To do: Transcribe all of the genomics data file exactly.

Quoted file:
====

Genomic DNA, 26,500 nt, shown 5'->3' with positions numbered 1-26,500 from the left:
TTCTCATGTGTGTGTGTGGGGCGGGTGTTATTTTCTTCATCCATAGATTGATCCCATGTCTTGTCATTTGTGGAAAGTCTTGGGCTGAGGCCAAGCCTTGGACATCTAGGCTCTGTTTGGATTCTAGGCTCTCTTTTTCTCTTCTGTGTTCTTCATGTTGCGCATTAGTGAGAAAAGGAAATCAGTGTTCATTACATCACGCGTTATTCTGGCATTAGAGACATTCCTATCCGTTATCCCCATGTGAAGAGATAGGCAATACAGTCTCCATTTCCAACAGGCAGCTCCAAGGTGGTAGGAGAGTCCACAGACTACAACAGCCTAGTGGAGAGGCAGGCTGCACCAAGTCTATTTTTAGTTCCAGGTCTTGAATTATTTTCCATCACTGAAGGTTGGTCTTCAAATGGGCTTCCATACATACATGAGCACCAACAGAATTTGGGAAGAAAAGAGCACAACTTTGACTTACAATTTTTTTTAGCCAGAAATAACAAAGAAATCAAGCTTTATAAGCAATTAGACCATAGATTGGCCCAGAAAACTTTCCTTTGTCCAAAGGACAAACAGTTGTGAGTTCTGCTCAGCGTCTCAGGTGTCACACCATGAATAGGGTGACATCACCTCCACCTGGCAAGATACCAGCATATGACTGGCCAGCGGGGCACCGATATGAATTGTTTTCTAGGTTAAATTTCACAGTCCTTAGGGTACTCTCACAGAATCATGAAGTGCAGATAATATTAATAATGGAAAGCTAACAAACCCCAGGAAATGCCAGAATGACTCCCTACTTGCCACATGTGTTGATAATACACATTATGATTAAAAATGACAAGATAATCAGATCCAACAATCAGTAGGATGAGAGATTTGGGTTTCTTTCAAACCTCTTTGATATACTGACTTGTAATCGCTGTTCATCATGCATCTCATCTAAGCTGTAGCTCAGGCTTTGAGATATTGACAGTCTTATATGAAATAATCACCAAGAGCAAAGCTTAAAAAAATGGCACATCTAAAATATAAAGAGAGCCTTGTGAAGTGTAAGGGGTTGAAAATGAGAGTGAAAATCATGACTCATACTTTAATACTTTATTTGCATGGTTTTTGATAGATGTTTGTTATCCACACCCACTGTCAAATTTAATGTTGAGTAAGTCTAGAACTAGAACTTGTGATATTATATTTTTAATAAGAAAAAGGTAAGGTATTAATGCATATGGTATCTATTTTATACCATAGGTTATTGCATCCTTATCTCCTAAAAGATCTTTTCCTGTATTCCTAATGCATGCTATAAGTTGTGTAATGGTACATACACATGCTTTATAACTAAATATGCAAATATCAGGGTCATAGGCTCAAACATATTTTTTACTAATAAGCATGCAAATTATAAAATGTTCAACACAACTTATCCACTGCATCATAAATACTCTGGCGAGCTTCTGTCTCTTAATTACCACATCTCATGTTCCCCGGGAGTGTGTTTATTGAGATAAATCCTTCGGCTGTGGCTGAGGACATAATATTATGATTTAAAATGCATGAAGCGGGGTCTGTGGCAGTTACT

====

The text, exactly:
Genomic DNA, 26,500 nt, shown 5'->3' with positions numbered 1-26,500 from the left:
TTCTCATGTGTGTGTGTGGGGCGGGTGTTATTTTCTTCATCCATAGATTGATCCCATGTCTTGTCATTTGTGGAAAGTCTTGGGCTGAGGCCAAGCCTTGGACATCTAGGCTCTGTTTGGATTCTAGGCTCTCTTTTTCTCTTCTGTGTTCTTCATGTTGCGCATTAGTGAGAAAAGGAAATCAGTGTTCATTACATCACGCGTTATTCTGGCATTAGAGACATTCCTATCCGTTATCCCCATGTGAAGAGATAGGCAATACAGTCTCCATTTCCAACAGGCAGCTCCAAGGTGGTAGGAGAGTCCACAGACTACAACAGCCTAGTGGAGAGGCAGGCTGCACCAAGTCTATTTTTAGTTCCAGGTCTTGAATTATTTTCCATCACTGAAGGTTGGTCTTCAAATGGGCTTCCATACATACATGAGCACCAACAGAATTTGGGAAGAAAAGAGCACAACTTTGACTTACAATTTTTTTTAGCCAGAAATAACAAAGAAATCAAGCTTTATAAGCAATTAGACCATAGATTGGCCCAGAAAACTTTCCTTTGTCCAAAGGACAAACAGTTGTGAGTTCTGCTCAGCGTCTCAGGTGTCACACCATGAATAGGGTGACATCACCTCCACCTGGCAAGATACCAGCATATGACTGGCCAGCGGGGCACCGATATGAATTGTTTTCTAGGTTAAATTTCACAGTCCTTAGGGTACTCTCACAGAATCATGAAGTGCAGATAATATTAATAATGGAAAGCTAACAAACCCCAGGAAATGCCAGAATGACTCCCTACTTGCCACATGTGTTGATAATACACATTATGATTAAAAATGACAAGATAATCAGATCCAACAATCAGTAGGATGAGAGATTTGGGTTTCTTTCAAACCTCTTTGATATACTGACTTGTAATCGCTGTTCATCATGCATCTCATCTAAGCTGTAGCTCAGGCTTTGAGATATTGACAGTCTTATATGAAATAATCACCAAGAGCAAAGCTTAAAAAAATGGCACATCTAAAATATAAAGAGAGCCTTGTGAAGTGTAAGGGGTTGAAAATGAGAGTGAAAATCATGACTCATACTTTAATACTTTATTTGCATGGTTTTTGATAGATGTTTGTTATCCACACCCACTGTCAAATTTAATGTTGAGTAAGTCTAGAACTAGAACTTGTGATATTATATTTTTAATAAGAAAAAGGTAAGGTATTAATGCATATGGTATCTATTTTATACCATAGGTTATTGCATCCTTATCTCCTAAAAGATCTTTTCCTGTATTCCTAATGCATGCTATAAGTTGTGTAATGGTACATACACATGCTTTATAACTAAATATGCAAATATCAGGGTCATAGGCTCAAACATATTTTTTACTAATAAGCATGCAAATTATAAAATGTTCAACACAACTTATCCACTGCATCATAAATACTCTGGCGAGCTTCTGTCTCTTAATTACCACATCTCATGTTCCCCGGGAGTGTGTTTATTGAGATAAATCCTTCGGCTGTGGCTGAGGACATAATATTATGATTTAAAATGCATGAAGCGGGGTCTGTGGCAGTTACT